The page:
Mac’s sly sense of humor, combined with a sharp ear for the unsettling impact of blending the familiar with the outrageous, turns the dysfunctional family drama on its head. In “Hir,” Isaac returns home from the Marines prepared to care for his ailing father. What he finds instead is a household in which expectations have been tossed aside. After years of an abusive marriage, his mother, Paige, is freeing herself, sort of. Isaac’s sibling Max is transitioning and supports Paige’s efforts to “dismantle the patriarchy.” Isaac is left to find his way back from the trauma of war while coming to grips with the trauma his own family has experienced.

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“It’s darkly funny,” says Reeves, “and incredibly apropos considering the fight and struggle for the soul of America we are in right now. How do we deal with people we love who have abused us?”

Apollinaire founder and artistic director Danielle Fauteux Jacques is returning to the stage to play Paige, the newly liberated spouse. “I don’t look for plays that have a part for me,” Fauteux Jacques says, “but Paige is crazy enough that I have an affinity for her.”

Reeves says one of the things he likes about “Hir” is the way Mac shifts the audience’s allegiance from one character to another. “I think the play skews differently depending on what you bring from your own experience,” he says. “Except for Arnold [the father], they are all trying to do the best they can with what they’ve been given. They want to connect, but are they too broken to do so?”

The Beasts’ Winter Panto

Imaginary Beasts’ annual Winter Panto returns Feb. 7-March 1 at Charlestown Working Theater, this time with the creative company re-imagining “Hansel & Gretel” though the traditional panto lens. The panto, a staple of British family theater, comes complete with broadly comic characters, audience participation, outlandish costumes, and lots of laughs. (Tickets at www.imaginarybeasts.org or by calling 866-844-4111.)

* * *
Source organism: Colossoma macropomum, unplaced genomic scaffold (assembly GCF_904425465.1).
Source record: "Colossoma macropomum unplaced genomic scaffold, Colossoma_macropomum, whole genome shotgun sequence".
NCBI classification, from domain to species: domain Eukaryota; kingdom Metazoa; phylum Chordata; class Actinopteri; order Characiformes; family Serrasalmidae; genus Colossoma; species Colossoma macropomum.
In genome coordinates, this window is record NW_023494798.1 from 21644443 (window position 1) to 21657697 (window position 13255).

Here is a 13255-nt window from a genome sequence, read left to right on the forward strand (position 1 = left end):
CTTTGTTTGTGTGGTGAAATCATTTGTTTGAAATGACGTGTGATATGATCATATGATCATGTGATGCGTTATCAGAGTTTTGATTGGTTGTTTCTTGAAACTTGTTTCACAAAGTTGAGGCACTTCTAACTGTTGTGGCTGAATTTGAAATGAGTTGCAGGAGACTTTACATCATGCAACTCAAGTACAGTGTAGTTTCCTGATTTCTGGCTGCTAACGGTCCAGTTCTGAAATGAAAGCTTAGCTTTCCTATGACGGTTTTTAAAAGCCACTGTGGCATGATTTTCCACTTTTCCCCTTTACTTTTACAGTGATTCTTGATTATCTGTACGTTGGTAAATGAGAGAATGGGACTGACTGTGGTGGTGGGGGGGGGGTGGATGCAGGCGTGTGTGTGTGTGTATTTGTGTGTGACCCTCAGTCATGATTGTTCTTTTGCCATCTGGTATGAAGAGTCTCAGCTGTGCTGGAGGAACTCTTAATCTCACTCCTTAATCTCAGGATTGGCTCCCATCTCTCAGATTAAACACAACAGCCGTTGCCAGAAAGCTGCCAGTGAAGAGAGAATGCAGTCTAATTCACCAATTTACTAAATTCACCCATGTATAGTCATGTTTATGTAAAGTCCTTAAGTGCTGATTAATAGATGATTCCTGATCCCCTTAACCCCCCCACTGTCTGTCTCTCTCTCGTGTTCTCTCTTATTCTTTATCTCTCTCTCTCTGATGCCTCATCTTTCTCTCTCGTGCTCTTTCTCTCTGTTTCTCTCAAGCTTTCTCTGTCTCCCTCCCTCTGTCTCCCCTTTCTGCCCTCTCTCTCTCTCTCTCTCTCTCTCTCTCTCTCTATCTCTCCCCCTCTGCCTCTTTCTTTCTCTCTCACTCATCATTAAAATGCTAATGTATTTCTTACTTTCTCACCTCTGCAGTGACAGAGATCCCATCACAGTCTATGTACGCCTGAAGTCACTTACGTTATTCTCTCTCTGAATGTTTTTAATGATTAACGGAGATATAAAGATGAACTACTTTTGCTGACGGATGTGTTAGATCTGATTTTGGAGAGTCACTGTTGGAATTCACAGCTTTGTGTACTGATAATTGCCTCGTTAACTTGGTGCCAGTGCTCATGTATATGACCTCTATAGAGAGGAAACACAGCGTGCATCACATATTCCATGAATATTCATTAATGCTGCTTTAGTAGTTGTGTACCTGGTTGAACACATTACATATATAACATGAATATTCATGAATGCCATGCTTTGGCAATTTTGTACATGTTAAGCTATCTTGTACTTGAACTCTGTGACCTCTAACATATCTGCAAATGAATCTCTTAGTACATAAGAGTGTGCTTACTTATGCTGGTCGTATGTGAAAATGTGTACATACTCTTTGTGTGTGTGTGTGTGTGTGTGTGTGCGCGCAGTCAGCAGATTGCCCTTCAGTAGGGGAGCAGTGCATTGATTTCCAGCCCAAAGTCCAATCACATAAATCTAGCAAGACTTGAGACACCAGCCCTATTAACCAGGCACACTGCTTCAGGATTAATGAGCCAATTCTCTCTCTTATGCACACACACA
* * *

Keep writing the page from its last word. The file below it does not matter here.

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‘Swan Lake in Blue’ at Stoneham

Award-winning director and choreographer Ilyse Robbins takes on a jazz-infused version of “Swan Lake” at the Greater Boston Stage Company in Stoneham Feb. 15-March 1. (Tickets at www.greaterbostonstage.org.) Inspired by Tchaikovsky’s classic ballet, but with a new score by composer Steve Bass, “Swan Lake in Blue” resets the story with a 16-piece big band and tap dancers playing the roles of the dancer Odette and her besotted lover, a Broadway producer. “Swan Lake in Blue,” like its predecessor, tells its story entirely through dance.

A trio of August Wilson winners

The Huntington Theatre has announced the regional finalists in its 10th annual August Wilson Monologue Competition. Bejunior Fallon of Governor’s Academy in Byfield took first place with his performance as Caesar Wilks from “Gem of the Ocean,” Winter Hillegass of Snowden International School at Copley in Boston came in second place portraying Vera from “Seven Guitars,” and Gabriel Adande from Brookline High School placed third portraying Turnbo from “Jitney.” The three will receive a total of $850 in prize money, and the top two winners will be awarded an all-expenses-paid trip to New York City to perform their monologues on Broadway at the August Wilson Theatre in the national competition on May 4.

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Terry Byrne can be reached at trbyrne@aol.com.

SHE THE PEOPLE: GIRLFRIENDS’ GUIDE TO DOING IT FOR THEMSELVES

Presented by the Huntington Theatre Company. At the Calderwood Pavilion, Boston Center for the Arts, Feb. 18-March 8. Tickets start at $35, 617-266-0800, www.huntingtontheatre.org